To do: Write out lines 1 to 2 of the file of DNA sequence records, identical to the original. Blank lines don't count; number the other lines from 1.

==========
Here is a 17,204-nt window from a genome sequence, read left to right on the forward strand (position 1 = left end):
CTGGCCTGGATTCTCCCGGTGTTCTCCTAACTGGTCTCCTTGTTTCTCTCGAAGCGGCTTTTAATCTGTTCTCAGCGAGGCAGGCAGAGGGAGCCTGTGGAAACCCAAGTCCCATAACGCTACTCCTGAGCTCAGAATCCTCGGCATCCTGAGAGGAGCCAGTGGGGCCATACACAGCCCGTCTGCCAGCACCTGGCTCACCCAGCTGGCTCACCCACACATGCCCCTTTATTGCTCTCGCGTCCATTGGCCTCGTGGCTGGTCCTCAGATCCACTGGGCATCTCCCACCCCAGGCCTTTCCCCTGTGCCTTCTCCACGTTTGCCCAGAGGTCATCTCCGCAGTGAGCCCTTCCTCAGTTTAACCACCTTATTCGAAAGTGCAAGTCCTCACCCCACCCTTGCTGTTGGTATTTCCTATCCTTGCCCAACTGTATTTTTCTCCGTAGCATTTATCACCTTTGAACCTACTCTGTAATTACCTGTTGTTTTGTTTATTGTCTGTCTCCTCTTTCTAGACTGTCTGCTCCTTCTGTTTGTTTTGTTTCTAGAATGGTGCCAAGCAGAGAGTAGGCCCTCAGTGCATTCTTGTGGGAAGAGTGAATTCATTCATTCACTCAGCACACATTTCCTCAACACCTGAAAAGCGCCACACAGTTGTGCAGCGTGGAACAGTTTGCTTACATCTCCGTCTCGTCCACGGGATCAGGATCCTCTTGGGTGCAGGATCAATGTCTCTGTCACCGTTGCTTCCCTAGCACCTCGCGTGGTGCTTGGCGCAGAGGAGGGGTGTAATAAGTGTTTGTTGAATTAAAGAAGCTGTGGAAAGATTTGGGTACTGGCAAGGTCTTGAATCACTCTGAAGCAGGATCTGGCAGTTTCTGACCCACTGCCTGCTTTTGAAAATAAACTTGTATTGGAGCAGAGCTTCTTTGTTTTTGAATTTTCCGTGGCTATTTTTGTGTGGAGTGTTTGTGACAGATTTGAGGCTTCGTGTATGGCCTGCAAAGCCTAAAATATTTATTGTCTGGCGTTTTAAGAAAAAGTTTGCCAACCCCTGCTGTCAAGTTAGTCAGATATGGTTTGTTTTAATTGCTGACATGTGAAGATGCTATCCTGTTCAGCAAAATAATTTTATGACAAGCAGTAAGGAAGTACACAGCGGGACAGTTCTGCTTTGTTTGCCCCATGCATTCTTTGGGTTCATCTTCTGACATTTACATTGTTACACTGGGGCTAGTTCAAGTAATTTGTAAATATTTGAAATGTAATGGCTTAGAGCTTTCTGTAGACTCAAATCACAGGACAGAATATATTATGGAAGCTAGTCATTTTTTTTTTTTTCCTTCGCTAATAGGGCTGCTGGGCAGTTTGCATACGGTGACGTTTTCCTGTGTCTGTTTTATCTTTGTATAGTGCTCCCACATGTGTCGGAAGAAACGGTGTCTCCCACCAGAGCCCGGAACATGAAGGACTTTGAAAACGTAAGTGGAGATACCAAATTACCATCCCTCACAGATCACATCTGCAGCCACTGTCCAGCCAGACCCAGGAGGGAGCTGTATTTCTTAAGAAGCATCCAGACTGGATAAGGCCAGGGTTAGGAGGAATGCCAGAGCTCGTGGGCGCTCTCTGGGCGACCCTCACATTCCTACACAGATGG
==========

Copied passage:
Here is a 17,204-nt window from a genome sequence, read left to right on the forward strand (position 1 = left end):
CTGGCCTGGATTCTCCCGGTGTTCTCCTAACTGGTCTCCTTGTTTCTCTCGAAGCGGCTTTTAATCTGTTCTCAGCGAGGCAGGCAGAGGGAGCCTGTGGAAACCCAAGTCCCATAACGCTACTCCTGAGCTCAGAATCCTCGGCATCCTGAGAGGAGCCAGTGGGGCCATACACAGCCCGTCTGCCAGCACCTGGCTCACCCAGCTGGCTCACCCACACATGCCCCTTTATTGCTCTCGCGTCCATTGGCCTCGTGGCTGGTCCTCAGATCCACTGGGCATCTCCCACCCCAGGCCTTTCCCCTGTGCCTTCTCCACGTTTGCCCAGAGGTCATCTCCGCAGTGAGCCCTTCCTCAGTTTAACCACCTTATTCGAAAGTGCAAGTCCTCACCCCACCCTTGCTGTTGGTATTTCCTATCCTTGCCCAACTGTATTTTTCTCCGTAGCATTTATCACCTTTGAACCTACTCTGTAATTACCTGTTGTTTTGTTTATTGTCTGTCTCCTCTTTCTAGACTGTCTGCTCCTTCTGTTTGTTTTGTTTCTAGAATGGTGCCAAGCAGAGAGTAGGCCCTCAGTGCATTCTTGTGGGAAGAGTGAATTCATTCATTCACTCAGCACACATTTCCTCAACACCTGAAAAGCGCCACACAGTTGTGCAGCGTGGAACAGTTTGCTTACATCTCCGTCTCGTCCACGGGATCAGGATCCTCTTGGGTGCAGGATCAATGTCTCTGTCACCGTTGCTTCCCTAGCACCTCGCGTGGTGCTTGGCGCAGAGGAGGGGTGTAATAAGTGTTTGTTGAATTAAAGAAGCTGTGGAAAGATTTGGGTACTGGCAAGGTCTTGAATCACTCTGAAGCAGGATCTGGCAGTTTCTGACCCACTGCCTGCTTTTGAAAATAAACTTGTATTGGAGCAGAGCTTCTTTGTTTTTGAATTTTCCGTGGCTATTTTTGTGTGGAGTGTTTGTGACAGATTTGAGGCTTCGTGTATGGCCTGCAAAGCCTAAAATATTTATTGTCTGGCGTTTTAAGAAAAAGTTTGCCAACCCCTGCTGTCAAGTTAGTCAGATATGGTTTGTTTTAATTGCTGACATGTGAAGATGCTATCCTGTTCAGCAAAATAATTTTATGACAAGCAGTAAGGAAGTACACAGCGGGACAGTTCTGCTTTGTTTGCCCCATGCATTCTTTGGGTTCATCTTCTGACATTTACATTGTTACACTGGGGCTAGTTCAAGTAATTTGTAAATATTTGAAATGTAATGGCTTAGAGCTTTCTGTAGACTCAAATCACAGGACAGAATATATTATGGAAGCTAGTCATTTTTTTTTTTTTCCTTCGCTAATAGGGCTGCTGGGCAGTTTGCATACGGTGACGTTTTCCTGTGTCTGTTTTATCTTTGTATAGTGCTCCCACATGTGTCGGAAGAAACGGTGTCTCCCACCAGAGCCCGGAACATGAAGGACTTTGAAAACGTAAGTGGAGATACCAAATTACCATCCCTCACAGATCACATCTGCAGCCACTGTCCAGCCAGACCCAGGAGGGAGCTGTATTTCTTAAGAAGCATCCAGACTGGATAAGGCCAGGGTTAGGAGGAATGCCAGAGCTCGTGGGCGCTCTCTGGGCGACCCTCACATTCCTACACAGATGG